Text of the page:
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Stephen Brodie commented on Sydni Moser's group Coffee Break
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"Yeah, I know all about the kitties and worship thing (I gots FIVE of 'em!), but it's yet…"
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Chris B commented on Sydni Moser's group Coffee Break
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Chris B commented on Sydni Moser's group Coffee Break
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Mrs.B commented on Sydni Moser's group Coffee Break
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Stephen Brodie commented on Sydni Moser's group Coffee Break
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Stephen Brodie commented on Randall Smith's group Just sports stuff.
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Mrs.B commented on Sydni Moser's group Coffee Break
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Stephen Brodie commented on Sydni Moser's group Coffee Break
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Stephen Brodie commented on Loren Miller's group Quote Of The Day
"The Church of England is the Tory Party at prayer.  Benjamin Disraeli"
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Mrs.B commented on Loren Miller's group Quote Of The Day
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Randall Smith commented on Randall Smith's group Just sports stuff.
"Stephen, I see that Chelsea lost recently. I suppose you're depressed. Sorry."
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Loren Miller commented on Loren Miller's group Quote Of The Day
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Kimberley Mok
Design / Sustainable Product Design
October 3, 2011

Treehugger

Images: Margaux Ruyant

Though conventional 'deathcare' is hardly green, thanks to the use of embalming chemicals, concrete vaults and non-biodegradable caskets, burials are getting greener each year with various eco-friendly options and smarter approaches.

But what about keeping it simple, yet also tying death back into nature's cycle of renewal? That's what French designer Margaux Ruyant does with Poetree, a funeral urn that infuses a poetic spirit into the mourning process. Poetree is a funeral urn that evolves over time, allowing loved ones to plant a tree in the ashes, while also providing a simple but elegant monument.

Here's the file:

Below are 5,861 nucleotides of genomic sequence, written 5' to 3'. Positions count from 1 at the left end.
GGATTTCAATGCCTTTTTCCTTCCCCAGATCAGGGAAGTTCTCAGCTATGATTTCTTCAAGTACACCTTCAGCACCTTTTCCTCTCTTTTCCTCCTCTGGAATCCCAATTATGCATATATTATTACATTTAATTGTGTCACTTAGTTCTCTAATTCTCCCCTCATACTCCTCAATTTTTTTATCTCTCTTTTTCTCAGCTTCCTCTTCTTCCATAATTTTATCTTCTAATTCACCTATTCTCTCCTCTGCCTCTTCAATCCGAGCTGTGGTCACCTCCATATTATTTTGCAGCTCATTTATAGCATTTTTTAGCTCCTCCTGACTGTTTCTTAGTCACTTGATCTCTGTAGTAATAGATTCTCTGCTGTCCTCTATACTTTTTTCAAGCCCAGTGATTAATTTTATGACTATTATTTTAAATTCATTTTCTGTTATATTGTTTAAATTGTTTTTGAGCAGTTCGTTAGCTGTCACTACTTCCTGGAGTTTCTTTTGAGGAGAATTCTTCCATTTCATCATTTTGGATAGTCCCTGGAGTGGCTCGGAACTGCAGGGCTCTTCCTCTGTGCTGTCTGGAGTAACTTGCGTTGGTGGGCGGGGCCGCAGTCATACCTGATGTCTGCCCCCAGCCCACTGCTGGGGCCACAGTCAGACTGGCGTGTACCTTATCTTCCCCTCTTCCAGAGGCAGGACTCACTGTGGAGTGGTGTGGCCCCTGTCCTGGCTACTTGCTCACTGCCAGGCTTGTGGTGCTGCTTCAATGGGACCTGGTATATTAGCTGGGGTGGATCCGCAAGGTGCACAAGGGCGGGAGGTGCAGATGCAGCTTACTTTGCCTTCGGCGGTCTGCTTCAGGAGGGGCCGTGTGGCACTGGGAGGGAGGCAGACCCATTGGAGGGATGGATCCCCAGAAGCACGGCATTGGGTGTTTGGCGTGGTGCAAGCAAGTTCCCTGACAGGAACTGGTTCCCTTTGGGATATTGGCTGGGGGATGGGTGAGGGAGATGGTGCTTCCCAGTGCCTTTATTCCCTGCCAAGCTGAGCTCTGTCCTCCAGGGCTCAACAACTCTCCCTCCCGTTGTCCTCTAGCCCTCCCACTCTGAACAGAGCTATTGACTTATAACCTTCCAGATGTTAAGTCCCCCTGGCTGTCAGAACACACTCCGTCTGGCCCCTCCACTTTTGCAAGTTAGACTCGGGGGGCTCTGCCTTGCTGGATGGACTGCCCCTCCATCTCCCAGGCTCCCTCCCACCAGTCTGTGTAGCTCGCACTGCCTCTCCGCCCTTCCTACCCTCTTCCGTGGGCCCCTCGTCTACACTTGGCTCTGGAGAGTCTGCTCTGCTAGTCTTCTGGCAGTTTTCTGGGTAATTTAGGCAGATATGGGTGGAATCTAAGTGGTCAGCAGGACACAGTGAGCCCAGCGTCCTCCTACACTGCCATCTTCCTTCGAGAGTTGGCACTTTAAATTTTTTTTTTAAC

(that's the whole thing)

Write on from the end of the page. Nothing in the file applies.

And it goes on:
The Poetree is made out of a ceramic ring with the deceased's details, plus a cork container and stopper. Relatives can place the deceased's ashes in the urn and take it home, along with a boxwood tree sapling in a biodegradable pot. When they are ready, the cork stopper is removed, soil can be poured inside the urn, and the small tree may be planted in the ashes.

After giving the boxwood tree some time to grow, the urn can then be planted outside, where the cork container can biodegrade, leaving only the ceramic ring as a marker and a living, growing tree to commemorate those who have passed on. It's a gorgeous idea that transforms the traditional 'static' view of death into something that is fluid and triumphantly hopeful.


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More on Green Burials
The Last Act - Green Burial
How to Go Green: Funerals
Can Green Funerals Be Fun?
Belgian Undertakers Want to Dissolve & Flush Dead Into Sewers
Greener "Liquid Cremation" Gains Foothold at a Florida Funeral Home...

http://www.treehugger.com/sustainable-product-design/poetree-a-fune...

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Replies to This Discussion

I realy like the idea; have to put it in my testament. That whole business of dealing with your life possessions and your last wishes is something I always seem to put on tomorrow agenda;  have to get to it soon, in case..

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